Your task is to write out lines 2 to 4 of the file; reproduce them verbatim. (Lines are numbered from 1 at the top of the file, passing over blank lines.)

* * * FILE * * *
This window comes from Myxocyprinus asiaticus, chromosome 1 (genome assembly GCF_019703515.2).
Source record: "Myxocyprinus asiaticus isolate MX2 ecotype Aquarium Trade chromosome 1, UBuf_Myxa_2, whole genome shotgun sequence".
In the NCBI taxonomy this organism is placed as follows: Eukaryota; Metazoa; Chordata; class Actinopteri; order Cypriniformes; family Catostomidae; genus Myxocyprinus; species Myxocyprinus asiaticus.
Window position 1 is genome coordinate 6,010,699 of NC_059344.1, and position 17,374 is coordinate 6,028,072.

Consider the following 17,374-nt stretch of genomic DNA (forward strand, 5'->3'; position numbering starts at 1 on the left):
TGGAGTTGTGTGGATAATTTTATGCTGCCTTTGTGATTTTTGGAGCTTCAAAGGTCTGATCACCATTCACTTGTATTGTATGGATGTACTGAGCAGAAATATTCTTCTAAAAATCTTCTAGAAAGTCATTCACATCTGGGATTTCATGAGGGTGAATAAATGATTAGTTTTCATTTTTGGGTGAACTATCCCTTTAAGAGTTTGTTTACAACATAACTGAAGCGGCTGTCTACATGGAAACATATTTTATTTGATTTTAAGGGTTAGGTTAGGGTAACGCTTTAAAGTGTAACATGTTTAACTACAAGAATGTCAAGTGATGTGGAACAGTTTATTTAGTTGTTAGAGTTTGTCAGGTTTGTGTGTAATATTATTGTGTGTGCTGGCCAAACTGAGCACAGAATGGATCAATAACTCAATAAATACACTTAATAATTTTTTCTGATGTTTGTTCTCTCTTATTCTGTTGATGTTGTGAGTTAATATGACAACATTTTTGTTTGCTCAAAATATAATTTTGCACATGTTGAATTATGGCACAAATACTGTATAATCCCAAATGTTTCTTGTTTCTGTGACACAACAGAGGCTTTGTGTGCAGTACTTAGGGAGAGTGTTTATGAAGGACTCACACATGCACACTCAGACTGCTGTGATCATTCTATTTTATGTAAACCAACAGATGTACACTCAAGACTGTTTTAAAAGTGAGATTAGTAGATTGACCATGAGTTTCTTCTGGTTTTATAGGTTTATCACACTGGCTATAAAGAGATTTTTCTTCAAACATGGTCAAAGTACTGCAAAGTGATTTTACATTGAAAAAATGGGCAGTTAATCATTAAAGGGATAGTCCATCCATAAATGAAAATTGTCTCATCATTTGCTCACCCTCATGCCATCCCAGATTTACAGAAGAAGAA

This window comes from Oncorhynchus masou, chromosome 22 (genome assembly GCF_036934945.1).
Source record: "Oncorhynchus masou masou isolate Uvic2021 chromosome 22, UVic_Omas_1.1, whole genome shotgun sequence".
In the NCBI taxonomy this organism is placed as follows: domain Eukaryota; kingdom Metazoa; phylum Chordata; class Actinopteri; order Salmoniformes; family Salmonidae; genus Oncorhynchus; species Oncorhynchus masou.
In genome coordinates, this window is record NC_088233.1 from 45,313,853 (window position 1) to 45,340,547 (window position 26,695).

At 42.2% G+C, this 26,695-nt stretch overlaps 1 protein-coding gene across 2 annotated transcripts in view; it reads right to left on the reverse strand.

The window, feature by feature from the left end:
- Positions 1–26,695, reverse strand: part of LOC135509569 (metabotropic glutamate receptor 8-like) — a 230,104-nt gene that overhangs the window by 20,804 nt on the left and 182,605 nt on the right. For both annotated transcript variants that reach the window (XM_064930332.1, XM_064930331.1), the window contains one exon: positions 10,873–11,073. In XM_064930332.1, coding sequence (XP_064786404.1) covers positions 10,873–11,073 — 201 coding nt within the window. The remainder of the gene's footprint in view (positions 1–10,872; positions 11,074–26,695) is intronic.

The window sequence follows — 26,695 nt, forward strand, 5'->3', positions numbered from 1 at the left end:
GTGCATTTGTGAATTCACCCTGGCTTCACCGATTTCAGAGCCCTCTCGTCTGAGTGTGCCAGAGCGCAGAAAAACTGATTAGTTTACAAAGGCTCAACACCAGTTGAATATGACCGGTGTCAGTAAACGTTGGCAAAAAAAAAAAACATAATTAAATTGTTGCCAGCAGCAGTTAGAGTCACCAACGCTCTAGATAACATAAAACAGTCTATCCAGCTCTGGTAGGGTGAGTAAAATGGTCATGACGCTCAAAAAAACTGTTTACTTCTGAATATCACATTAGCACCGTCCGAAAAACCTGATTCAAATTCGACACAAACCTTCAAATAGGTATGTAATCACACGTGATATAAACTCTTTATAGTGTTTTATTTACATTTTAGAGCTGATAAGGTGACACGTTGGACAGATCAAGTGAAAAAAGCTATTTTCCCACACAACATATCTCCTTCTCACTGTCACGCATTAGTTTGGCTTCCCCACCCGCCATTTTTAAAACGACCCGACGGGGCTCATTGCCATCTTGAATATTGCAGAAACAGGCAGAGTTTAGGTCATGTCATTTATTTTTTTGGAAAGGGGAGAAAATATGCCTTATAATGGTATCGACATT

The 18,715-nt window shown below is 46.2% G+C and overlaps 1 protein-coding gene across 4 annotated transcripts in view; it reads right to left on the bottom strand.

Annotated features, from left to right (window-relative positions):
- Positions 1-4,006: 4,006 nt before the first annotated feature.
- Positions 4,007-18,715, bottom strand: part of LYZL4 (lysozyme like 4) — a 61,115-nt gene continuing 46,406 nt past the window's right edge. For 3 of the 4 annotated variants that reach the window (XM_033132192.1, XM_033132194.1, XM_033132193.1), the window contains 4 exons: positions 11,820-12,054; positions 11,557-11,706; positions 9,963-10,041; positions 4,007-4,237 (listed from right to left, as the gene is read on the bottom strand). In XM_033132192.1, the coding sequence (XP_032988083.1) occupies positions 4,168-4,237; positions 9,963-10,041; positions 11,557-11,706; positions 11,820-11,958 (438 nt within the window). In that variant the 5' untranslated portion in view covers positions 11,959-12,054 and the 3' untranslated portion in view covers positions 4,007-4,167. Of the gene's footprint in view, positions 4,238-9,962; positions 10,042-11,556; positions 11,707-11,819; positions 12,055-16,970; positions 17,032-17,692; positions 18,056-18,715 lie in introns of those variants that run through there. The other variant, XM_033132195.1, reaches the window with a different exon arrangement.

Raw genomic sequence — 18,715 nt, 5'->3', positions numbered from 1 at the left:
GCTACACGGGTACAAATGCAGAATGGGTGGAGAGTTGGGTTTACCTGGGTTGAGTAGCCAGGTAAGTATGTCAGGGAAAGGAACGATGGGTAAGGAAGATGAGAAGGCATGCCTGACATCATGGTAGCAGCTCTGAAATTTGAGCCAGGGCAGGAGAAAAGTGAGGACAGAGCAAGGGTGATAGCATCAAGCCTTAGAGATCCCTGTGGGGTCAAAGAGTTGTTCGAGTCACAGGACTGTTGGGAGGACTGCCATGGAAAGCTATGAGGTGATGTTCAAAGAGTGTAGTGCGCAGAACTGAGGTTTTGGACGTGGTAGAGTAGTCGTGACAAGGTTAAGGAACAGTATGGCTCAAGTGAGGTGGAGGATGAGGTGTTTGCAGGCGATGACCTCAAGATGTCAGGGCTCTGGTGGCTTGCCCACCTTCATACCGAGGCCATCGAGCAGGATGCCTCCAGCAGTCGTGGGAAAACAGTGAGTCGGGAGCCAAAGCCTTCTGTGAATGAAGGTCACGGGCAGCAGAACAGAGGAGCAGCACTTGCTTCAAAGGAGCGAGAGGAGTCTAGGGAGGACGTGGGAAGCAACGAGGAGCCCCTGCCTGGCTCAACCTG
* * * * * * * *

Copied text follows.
Source record: "Myxocyprinus asiaticus isolate MX2 ecotype Aquarium Trade chromosome 1, UBuf_Myxa_2, whole genome shotgun sequence".
In the NCBI taxonomy this organism is placed as follows: Eukaryota; Metazoa; Chordata; class Actinopteri; order Cypriniformes; family Catostomidae; genus Myxocyprinus; species Myxocyprinus asiaticus.
Window position 1 is genome coordinate 6,010,699 of NC_059344.1, and position 17,374 is coordinate 6,028,072.